But if we pass the defense authorization with Section 1031, Congress will, according to the arguments that were made on the floor last week, for the first time in 60 years, authorize the indefinite detention of U.S. citizens without charge or trial. This would be the first time that Congress has deviated from President Nixon's Non-Detention Act. And what we are talking about here is that Americans could be subjected to life imprisonment. Think about that for a minute. Life imprisonment. Without ever being charged, tried, or convicted of a crime. Without ever having an opportunity to prove your innocence to a judge or a jury of your peers. And without the government ever having to prove your guilt beyond a reasonable doubt.
I think that denigrates the very foundations of this country. It denigrates the Bill of Rights. It denigrates what our Founders intended when they created a civilian-non-military-justice system for trying and punishing people for crimes committed on U.S. soil. Our Founders were fearful of the military—and they purposely created a system of checks and balances to ensure we did not become a country under military rule. And if this bill passes, the Supreme Court should find these detention provisions unconstitutional.
But let's put that aside for now-and focus on what we are currently doing right to fight terrorism. Because we are doing a heck of a lot of great things when it comes to our national security. I think we need to remember that. And we need to remember that we are winning the fight against terrorists without trampling on our constitutional rights.
Just last May, under the tremendous leadership of President Obama and Secretary Panetta, we hunted down and killed Osama bin Laden. A few days ago, the Washington Post reported that Al Qaeda core has contracted and weakened since then, and its leadership ranks has been reduced to two members. To be sure, that does not mean that al Qaeda is no longer a threat, particularly coming from groups outside the core. But it is a remarkable achievement.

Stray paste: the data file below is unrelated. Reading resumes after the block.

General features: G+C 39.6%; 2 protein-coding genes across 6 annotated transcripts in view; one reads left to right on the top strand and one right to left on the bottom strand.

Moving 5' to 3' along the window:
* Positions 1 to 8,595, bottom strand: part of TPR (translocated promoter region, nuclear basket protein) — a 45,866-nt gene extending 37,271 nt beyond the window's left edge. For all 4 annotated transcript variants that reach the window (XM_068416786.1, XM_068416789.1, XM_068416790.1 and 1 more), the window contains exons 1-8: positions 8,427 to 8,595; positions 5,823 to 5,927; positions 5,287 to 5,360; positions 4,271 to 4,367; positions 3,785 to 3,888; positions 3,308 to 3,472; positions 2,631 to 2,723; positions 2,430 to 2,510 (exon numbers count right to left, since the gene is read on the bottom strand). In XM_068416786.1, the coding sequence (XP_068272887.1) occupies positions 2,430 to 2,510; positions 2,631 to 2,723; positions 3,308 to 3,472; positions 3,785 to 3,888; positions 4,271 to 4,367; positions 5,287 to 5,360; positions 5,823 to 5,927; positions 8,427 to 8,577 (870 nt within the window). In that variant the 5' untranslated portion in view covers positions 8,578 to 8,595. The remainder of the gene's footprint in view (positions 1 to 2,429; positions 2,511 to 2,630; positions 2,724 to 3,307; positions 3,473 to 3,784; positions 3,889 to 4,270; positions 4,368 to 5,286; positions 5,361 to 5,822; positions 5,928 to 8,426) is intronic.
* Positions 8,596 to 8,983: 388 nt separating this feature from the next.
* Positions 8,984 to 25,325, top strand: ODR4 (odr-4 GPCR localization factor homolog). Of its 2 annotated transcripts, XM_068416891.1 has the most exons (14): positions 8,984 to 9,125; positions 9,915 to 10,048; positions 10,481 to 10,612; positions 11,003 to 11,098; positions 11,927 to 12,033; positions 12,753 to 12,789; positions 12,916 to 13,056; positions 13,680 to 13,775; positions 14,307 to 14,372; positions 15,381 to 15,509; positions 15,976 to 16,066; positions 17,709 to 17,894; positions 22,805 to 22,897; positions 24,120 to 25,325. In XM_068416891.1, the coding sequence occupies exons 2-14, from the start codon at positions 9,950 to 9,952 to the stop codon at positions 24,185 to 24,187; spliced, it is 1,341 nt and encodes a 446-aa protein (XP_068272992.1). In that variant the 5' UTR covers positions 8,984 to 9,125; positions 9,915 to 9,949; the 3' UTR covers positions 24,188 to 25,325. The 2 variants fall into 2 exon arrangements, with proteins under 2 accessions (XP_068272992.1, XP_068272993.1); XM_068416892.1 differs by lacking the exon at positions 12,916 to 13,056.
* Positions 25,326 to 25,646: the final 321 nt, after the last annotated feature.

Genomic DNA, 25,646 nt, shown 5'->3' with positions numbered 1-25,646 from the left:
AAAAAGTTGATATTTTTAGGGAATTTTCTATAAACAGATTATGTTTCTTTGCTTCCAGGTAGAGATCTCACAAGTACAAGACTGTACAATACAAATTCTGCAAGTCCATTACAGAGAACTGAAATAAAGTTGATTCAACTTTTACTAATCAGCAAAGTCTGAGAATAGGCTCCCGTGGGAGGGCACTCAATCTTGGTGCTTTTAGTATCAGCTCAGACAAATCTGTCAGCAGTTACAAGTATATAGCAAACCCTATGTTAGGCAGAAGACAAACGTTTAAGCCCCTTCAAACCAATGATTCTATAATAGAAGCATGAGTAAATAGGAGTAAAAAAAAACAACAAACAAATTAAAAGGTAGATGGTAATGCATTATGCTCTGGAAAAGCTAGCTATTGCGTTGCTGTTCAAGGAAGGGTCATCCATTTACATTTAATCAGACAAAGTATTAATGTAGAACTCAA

Our current counterterrorism strategy is not broken. Indeed, just the opposite is true. We are winning the war against al Qaeda. There is no indication—none—that we need to fundamentally alter our approach to locating terrorists here or overseas.
Under Director Mueller's leadership, the FBI has turned itself inside out, and over the last ten years since September 11th, it has become an intelligence gathering counterterrorism machine.
I can't say that I have always agreed with 100% of the FBI's tactics-and there are times when I worry they may be overstepping-but make no mistake, if our goal is hunting down the bad guys-the FBI knows what they are doing. There is no reason to think we need to change course and create an entirely new system that would completely supplant the resources and expertise of the FBI.
For those who would argue that we need to shift these people out of our civilian criminal justice system and away from Article III courts and into a military system, I have to ask... why? Where is the sign that we have a problem that needs fixing?
There is no reason to think we need to create an entirely different framework for a problem we have been dealing with for centuries. This enemy is not so different that we need to upend our criminal justice system.
M. President, I think this is a solution in search of a problem. There is no need to go down this path. We should be focused on doing what is best for this nation and what is best for protecting Americans. We should be working together on this—not coming up with additional ways to divide and polarize this country.
That's why when the Secretary of Defense, the Director of National Intelligence, and the Director of the FBI express serious concerns about these provisions, and when the President's top counterterrorism advisor, John Brennan, complains that these provisions will make it even harder for them to locate and detain terrorists in the U.S. and overseas, we should listen.
Section 1031 runs the risk of authorizing the indefinite detention without trial of Americans. Section 1032 is unnecessary and complicates our counterterrorism policy. They are bad policy.
In short, these provisions should not be passed. They are not well-considered counterterrorism policy, and they would authorize poorly understood but deeply troubling policies. That's why I've offered amendments that would strike each of the two sections I've discussed. That's why I cosponsored Senator Udall's amendment that would have sent these matters back to the Administration and the relevant committees of Congress for the full consideration, discussion, and debate they deserve. Our national security and our freedom require nothing less. Thank you.